The Story So Far
- the length of vivas;
- the percentage of graduates that get minor corrections;
- the discovery that 20.9% of PhD graduates are told at the start of their viva that they have passed.
These results get more interesting when we take into account research disciplines of respondents.
It is difficult to form impressions of individual subject areas, because of low numbers of particular areas. I decided to group respondents based on whether the discipline could broadly be considered Science and Engineering (SCI) or Arts, Social Sciences and Humanities (ASH); I used these to check for differences between viva experiences, starting with the simple areas of data that I talked about yesterday.
For SCI vivas (204 out of 302 respondents) the average viva length is 2 hours and 39 minutes; however, this doesn’t really mean all that much without some other analysis of the numbers. A closer examination shows:
- 76% of SCI vivas were three hours or less; just over 5% were an hour or less.
- Around 6% were more than four hours.
- The most common viva length was still two hours (however there was a greater variety of longer vivas).
While SCI vivas are longer than ASH vivas (we’ll see the comparison shortly), these results show that most SCI vivas are not all that long – nearly 95% are four hours or less.
The types of award made for SCI vivas were broadly consistent with the results I shared yesterday, slightly higher on minor corrections but overall ~93% being awarded no corrections or minor corrections. In analysing the SCI vivas as a subset, we find that ~88% of candidates were told their result at the end of the viva; I would be really interested to know how this compares to wider perceptions – particularly when combined with the results for ASH vivas, which I will share now.
Around a third of the 302 responses I received were from ASH disciplines; this could mean that there is a greater chance of variability in the real world (we could be less confident about the results), but the results I do have show some clear trends.
The average viva length for ASH graduates was 1 hour and 50 minutes, but this result sits in the following context:
- 78.6% of ASH vivas were two hours or less, and 94.9% of ASH vivas were three hours or less.
- I received only one ASH respondent who had a viva of more than four hours.
- The most common time reported was two hours; around 15% of ASH vivas reported were an hour or less.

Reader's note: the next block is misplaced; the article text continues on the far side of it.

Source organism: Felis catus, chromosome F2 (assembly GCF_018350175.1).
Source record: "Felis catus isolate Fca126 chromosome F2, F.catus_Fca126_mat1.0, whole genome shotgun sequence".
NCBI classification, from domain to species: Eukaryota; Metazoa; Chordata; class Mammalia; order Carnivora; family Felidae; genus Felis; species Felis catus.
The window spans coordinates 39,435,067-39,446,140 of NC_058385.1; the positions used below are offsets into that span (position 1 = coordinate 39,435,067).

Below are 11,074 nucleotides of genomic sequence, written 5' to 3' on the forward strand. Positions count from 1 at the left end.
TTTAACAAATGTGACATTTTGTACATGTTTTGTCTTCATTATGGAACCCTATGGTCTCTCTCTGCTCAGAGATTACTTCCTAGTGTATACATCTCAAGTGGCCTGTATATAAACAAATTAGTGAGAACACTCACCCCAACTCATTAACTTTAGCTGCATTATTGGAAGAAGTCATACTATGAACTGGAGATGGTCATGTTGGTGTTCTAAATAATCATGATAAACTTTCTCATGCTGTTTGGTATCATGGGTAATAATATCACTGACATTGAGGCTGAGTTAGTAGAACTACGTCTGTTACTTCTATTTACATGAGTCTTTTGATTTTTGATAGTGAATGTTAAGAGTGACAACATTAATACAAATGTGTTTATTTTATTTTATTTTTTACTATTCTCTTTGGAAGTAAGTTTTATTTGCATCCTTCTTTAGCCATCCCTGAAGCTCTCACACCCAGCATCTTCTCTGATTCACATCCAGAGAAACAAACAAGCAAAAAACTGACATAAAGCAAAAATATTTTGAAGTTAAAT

There was a slight increase in major corrections compared to the results already shared, but still ~93% of ASH respondents were awarded no corrections or minor corrections. The big difference here is that ~16% were awarded no corrections at all. Also, my data suggested that ~39.8% of ASH PhD candidates are told at the start of their viva that they have passed. In the conversations that I have had with researcher developers, Graduate School staff and examiners in the last three months this has seemed incredible. While it would be inadvisable to tell ASH PhD candidates to expect they be told at the start, it seems like a real trend. I think this is definitely an area for further study.
(more responses from ASH candidates might “dilute” that figure, more responses from SCI candidates might show that being told at the start is more common all around… I don’t know!)
What does all of this mean?
Or rather, what do I think this means?
Based solely on the information and analysis I have shared, I think that ALL PhD candidates must be able to see that there are real, practical expectations to have about the viva, and which they can use in preparation.
- It is right to expect that the viva will take at least two to three hours.
- It’s right to expect that your work will be to such a standard as to make major corrections unneccessary.
- It’s right to expect to have a viva which ends with being told the result, rather than being told at the start.
These three simple factors – length, type of award and the timing when the candidate is told they have passed – give some expectations, but show real differences between ASH and SCI candidates’ experiences. These three factors do not tell us everything that happens in vivas.
If we had a blank canvas before, now we have an outline sketched. Tomorrow I will draw on the answers given in response to my request for three words to describe a PhD graduate’s viva; these will provide us with something of the qualities of PhD vivas in the UK, and of candidates’ experiences.
Thanks for reading – if you have questions or comments, please let me know!